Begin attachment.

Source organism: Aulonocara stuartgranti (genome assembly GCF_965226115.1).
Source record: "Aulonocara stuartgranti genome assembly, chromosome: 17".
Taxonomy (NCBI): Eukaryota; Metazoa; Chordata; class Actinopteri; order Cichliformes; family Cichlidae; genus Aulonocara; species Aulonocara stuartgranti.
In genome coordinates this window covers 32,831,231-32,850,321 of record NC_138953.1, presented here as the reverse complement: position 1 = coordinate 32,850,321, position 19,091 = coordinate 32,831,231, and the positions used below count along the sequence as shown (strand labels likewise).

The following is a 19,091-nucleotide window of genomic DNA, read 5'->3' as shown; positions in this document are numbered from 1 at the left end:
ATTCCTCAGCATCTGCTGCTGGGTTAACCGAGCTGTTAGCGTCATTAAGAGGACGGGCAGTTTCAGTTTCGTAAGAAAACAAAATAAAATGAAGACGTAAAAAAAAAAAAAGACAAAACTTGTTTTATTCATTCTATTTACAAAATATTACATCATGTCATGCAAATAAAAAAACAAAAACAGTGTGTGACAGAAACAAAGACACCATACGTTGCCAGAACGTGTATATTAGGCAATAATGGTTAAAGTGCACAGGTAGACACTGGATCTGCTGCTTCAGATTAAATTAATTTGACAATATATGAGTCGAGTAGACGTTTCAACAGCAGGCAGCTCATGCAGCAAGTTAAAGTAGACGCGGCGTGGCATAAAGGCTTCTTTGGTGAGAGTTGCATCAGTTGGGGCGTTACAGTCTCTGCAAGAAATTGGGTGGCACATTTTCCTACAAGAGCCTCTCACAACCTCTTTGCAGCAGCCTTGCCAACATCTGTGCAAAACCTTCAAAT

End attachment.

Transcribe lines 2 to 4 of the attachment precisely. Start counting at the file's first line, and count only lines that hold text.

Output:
Source record: "Aulonocara stuartgranti genome assembly, chromosome: 17".
Taxonomy (NCBI): Eukaryota; Metazoa; Chordata; class Actinopteri; order Cichliformes; family Cichlidae; genus Aulonocara; species Aulonocara stuartgranti.
In genome coordinates this window covers 32,831,231-32,850,321 of record NC_138953.1, presented here as the reverse complement: position 1 = coordinate 32,850,321, position 19,091 = coordinate 32,831,231, and the positions used below count along the sequence as shown (strand labels likewise).